Battlestar Galactica – 2×05

Nooooo! The spoilery credits are back!

Battlestar Galactica – 2×05 – The Farm

Adama’s long awaited return is almost anticlimactic at first, as he picks up his implacable deadlock with Roslin right where he left off. Tigh may be off the hook, but the situation continues to escalate rather than cool down.

Adama is also more emotional (expressing his bond with the crew in an odd but interesting scene) and this leads to two cracking moments which embody the way this programme pushes its characters in unexpected directions. The first is Adama gently forcing the Chief to acknowledge that he did in fact love Boomer, fascinating not only because it’s the reverse of every other character’s reaction, but because Adama acknowledges head on that Boomer must have been more than a machine. The second is Adama breaking down and sobbing over Boomer’s corpse, a startling and powerful moment that brings home the complete cognitive dissonance the humans are feeling in dealing with the human-form Cylons.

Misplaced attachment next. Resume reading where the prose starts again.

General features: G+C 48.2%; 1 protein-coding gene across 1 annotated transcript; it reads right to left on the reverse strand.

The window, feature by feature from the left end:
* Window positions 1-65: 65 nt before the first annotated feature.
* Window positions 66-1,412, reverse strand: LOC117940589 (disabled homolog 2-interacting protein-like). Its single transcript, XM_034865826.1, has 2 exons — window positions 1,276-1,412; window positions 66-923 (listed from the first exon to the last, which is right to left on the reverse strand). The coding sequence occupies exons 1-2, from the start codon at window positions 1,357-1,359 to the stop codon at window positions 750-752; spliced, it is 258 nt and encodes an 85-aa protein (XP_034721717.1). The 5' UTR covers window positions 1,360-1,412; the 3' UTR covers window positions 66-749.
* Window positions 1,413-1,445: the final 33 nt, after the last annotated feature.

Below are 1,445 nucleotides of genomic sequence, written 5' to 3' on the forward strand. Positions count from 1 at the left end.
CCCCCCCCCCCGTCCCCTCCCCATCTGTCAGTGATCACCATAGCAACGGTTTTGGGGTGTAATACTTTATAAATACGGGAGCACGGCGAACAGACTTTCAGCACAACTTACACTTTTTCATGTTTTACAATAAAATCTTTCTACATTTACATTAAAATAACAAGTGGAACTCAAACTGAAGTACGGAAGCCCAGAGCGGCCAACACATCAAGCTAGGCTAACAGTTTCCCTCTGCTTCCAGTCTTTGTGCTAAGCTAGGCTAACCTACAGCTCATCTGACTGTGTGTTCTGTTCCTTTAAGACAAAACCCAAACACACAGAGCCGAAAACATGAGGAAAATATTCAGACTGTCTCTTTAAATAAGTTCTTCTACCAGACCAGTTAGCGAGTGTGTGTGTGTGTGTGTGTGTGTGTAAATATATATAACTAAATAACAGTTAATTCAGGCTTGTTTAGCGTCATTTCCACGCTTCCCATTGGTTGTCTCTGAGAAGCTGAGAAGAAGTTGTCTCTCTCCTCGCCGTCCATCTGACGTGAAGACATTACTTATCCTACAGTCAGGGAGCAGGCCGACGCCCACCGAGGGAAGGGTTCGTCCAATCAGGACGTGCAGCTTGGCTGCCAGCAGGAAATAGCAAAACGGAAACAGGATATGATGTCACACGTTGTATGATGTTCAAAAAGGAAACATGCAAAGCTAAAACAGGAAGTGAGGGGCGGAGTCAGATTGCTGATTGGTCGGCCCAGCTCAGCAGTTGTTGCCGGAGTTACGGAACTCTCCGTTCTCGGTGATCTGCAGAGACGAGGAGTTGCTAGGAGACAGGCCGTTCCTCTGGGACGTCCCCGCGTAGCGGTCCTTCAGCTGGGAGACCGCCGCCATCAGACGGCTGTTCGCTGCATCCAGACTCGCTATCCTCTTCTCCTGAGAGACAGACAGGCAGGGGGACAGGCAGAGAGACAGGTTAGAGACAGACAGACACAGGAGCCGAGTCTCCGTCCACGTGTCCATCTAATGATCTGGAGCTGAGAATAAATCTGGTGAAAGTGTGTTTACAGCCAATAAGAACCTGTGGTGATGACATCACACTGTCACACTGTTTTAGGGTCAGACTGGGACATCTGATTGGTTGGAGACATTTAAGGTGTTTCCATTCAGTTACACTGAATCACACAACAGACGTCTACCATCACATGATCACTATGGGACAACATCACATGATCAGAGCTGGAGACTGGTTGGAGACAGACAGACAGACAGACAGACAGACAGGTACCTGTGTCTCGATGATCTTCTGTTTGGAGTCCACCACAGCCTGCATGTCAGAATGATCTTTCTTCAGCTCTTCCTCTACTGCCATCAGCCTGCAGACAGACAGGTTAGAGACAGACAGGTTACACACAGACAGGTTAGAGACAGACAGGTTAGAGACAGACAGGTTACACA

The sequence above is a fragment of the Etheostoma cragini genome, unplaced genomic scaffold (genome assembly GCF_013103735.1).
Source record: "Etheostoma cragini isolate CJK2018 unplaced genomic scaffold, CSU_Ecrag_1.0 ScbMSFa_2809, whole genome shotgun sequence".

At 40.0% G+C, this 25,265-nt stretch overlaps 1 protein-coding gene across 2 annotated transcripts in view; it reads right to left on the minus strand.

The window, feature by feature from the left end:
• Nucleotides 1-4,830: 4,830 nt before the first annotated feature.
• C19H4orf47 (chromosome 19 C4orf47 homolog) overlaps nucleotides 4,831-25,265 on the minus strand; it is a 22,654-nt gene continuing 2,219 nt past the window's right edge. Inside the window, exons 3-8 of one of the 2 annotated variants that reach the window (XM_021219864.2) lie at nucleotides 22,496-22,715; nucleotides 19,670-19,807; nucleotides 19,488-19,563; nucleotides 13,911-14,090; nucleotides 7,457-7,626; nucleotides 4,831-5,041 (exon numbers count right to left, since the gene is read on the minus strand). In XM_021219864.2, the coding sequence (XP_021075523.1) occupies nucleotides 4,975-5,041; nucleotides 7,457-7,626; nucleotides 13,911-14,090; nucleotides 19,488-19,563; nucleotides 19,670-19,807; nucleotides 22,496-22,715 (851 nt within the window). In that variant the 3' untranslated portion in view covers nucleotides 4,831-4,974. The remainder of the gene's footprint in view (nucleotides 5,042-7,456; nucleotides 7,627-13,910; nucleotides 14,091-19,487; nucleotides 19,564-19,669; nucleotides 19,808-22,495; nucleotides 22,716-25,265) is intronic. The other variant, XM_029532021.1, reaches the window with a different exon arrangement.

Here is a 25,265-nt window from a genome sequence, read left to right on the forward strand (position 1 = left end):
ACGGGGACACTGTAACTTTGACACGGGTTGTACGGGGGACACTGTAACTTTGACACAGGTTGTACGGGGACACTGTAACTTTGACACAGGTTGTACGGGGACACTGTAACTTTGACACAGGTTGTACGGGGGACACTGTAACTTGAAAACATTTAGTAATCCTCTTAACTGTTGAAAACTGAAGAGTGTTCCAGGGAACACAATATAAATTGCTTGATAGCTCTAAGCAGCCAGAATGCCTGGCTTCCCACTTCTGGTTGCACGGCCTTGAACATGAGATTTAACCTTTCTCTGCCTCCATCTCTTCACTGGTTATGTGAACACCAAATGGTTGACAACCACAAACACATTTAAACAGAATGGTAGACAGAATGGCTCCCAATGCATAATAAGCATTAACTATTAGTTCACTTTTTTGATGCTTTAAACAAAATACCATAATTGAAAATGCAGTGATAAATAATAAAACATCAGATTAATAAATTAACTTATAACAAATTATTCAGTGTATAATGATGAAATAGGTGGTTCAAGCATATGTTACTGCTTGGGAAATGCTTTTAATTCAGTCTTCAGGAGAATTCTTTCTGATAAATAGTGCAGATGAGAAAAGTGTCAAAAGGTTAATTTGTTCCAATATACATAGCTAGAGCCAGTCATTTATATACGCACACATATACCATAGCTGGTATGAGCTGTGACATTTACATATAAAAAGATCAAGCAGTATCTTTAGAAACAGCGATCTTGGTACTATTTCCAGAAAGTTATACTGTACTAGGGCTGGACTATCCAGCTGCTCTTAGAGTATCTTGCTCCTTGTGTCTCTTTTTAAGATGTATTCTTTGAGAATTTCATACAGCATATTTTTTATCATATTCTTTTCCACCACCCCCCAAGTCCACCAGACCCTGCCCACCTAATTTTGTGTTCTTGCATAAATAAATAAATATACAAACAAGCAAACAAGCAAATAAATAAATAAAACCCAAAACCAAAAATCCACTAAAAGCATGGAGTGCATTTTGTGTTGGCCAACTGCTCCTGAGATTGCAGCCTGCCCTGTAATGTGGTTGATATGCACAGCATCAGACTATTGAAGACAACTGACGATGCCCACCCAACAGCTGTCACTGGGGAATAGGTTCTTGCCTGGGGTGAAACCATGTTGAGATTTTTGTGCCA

The scenes on Caprica develop this idea, with Boomer and the other Cylons displaying a disconcerting blend of insight and dispassion. This storyline is a great showcase for Katee Sackhoff as Starbuck and features some excellent moments, but aspects of it are quite mundane and clichéd. The resistance camp is straight out of any number of low-budget Sci-Fi potboilers, and even the hospital scenes teeter precariously on the same brink. What salvages things, other than Sackhoff’s performance, is the show’s typical verve and brutality. It doesn’t try to sell us on the obvious Cylon deception for more than a couple of scenes, and there’s a powerful mood of physical and emotional violation. In some ways it’s cheese, but delivered with conviction.

The remainder of the episode showcases Roslin’s realisation that having played the religion card she has to follow through, something she does with increasing pragmatism. The scene in which she blesses the assembled faithful is particularly uncomfortable. Her religious conviction is an interesting contrast to Adama’s secular contemplation of what it means to be human.

Lastly, I must give a nod to Apollo’s complex reaction to betraying his father, which was not unexpected but very well executed.

Not the best episode of the season, but there are some showstopping scenes and the ideas the show is playing with are never less than compelling.

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